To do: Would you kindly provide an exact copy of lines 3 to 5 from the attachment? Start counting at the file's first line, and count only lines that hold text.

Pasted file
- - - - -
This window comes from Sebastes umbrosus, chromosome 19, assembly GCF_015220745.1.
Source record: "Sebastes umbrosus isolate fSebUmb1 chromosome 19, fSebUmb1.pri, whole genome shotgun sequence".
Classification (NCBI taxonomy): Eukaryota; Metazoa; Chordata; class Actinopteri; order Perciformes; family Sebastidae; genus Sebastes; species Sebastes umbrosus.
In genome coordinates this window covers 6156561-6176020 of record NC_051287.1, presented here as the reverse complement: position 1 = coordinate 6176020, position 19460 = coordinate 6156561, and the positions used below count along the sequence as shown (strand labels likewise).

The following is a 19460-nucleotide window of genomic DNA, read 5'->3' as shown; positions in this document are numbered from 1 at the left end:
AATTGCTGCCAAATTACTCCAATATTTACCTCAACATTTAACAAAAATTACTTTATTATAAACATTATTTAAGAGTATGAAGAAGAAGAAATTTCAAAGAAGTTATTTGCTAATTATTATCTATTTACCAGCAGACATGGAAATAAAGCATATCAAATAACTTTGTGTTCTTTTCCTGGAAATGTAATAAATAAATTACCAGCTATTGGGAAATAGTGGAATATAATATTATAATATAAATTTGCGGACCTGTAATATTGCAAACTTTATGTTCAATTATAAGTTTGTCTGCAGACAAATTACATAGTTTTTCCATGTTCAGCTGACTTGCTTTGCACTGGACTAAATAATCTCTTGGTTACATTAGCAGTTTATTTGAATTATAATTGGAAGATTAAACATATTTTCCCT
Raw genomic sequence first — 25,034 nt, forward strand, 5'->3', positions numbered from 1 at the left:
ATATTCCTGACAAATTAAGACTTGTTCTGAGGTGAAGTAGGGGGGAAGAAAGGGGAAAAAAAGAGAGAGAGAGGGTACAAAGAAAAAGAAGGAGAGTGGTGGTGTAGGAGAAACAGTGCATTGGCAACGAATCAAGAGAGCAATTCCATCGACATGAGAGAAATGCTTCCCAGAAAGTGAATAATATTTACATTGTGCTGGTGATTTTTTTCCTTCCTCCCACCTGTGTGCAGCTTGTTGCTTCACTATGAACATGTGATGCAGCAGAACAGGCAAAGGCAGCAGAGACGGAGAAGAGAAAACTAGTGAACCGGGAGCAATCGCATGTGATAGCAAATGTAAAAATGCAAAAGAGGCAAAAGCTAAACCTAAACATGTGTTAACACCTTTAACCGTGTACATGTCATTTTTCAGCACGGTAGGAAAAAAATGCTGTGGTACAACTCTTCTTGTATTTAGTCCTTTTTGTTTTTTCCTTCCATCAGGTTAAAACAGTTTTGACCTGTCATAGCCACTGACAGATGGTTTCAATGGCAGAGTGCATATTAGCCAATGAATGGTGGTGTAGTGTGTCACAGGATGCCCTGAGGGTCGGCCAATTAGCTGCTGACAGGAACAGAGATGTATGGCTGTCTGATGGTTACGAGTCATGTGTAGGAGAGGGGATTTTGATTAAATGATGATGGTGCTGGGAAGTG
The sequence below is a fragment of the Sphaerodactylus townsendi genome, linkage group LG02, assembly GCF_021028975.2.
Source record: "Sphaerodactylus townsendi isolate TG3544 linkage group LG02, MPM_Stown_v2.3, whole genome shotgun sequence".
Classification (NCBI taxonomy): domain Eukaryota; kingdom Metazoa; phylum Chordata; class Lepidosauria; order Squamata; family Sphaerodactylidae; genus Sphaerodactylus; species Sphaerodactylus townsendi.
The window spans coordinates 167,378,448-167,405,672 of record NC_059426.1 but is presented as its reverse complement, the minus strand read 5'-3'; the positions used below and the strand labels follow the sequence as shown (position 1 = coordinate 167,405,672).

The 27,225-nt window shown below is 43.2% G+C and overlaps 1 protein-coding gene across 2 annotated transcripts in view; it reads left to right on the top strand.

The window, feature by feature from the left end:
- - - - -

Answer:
Classification (NCBI taxonomy): Eukaryota; Metazoa; Chordata; class Actinopteri; order Perciformes; family Sebastidae; genus Sebastes; species Sebastes umbrosus.
In genome coordinates this window covers 6156561-6176020 of record NC_051287.1, presented here as the reverse complement: position 1 = coordinate 6176020, position 19460 = coordinate 6156561, and the positions used below count along the sequence as shown (strand labels likewise).

The following is a 19460-nucleotide window of genomic DNA, read 5'->3' as shown; positions in this document are numbered from 1 at the left end: